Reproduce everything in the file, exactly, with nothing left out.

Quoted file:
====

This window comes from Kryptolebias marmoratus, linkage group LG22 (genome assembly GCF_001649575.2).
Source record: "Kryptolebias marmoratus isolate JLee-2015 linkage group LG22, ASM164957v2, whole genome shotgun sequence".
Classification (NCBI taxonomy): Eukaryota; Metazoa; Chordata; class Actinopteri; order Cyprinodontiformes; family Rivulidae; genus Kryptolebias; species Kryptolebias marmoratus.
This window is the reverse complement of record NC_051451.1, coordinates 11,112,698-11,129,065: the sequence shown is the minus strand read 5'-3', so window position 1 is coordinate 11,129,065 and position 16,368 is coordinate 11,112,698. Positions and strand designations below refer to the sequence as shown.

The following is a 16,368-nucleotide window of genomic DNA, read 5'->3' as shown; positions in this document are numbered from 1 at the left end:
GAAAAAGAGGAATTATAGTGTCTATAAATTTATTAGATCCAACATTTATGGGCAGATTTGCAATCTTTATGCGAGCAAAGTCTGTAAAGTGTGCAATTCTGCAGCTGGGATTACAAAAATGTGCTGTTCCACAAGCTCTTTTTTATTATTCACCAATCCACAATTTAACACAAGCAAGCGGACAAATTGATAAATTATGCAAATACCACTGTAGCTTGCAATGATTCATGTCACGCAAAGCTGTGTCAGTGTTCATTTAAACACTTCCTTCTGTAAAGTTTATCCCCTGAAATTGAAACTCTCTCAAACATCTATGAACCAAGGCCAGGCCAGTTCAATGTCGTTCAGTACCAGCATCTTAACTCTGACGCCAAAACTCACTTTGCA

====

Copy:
This window comes from Kryptolebias marmoratus, linkage group LG22 (genome assembly GCF_001649575.2).
Source record: "Kryptolebias marmoratus isolate JLee-2015 linkage group LG22, ASM164957v2, whole genome shotgun sequence".
Classification (NCBI taxonomy): Eukaryota; Metazoa; Chordata; class Actinopteri; order Cyprinodontiformes; family Rivulidae; genus Kryptolebias; species Kryptolebias marmoratus.
This window is the reverse complement of record NC_051451.1, coordinates 11,112,698-11,129,065: the sequence shown is the minus strand read 5'-3', so window position 1 is coordinate 11,129,065 and position 16,368 is coordinate 11,112,698. Positions and strand designations below refer to the sequence as shown.

The following is a 16,368-nucleotide window of genomic DNA, read 5'->3' as shown; positions in this document are numbered from 1 at the left end:
GAAAAAGAGGAATTATAGTGTCTATAAATTTATTAGATCCAACATTTATGGGCAGATTTGCAATCTTTATGCGAGCAAAGTCTGTAAAGTGTGCAATTCTGCAGCTGGGATTACAAAAATGTGCTGTTCCACAAGCTCTTTTTTATTATTCACCAATCCACAATTTAACACAAGCAAGCGGACAAATTGATAAATTATGCAAATACCACTGTAGCTTGCAATGATTCATGTCACGCAAAGCTGTGTCAGTGTTCATTTAAACACTTCCTTCTGTAAAGTTTATCCCCTGAAATTGAAACTCTCTCAAACATCTATGAACCAAGGCCAGGCCAGTTCAATGTCGTTCAGTACCAGCATCTTAACTCTGACGCCAAAACTCACTTTGCA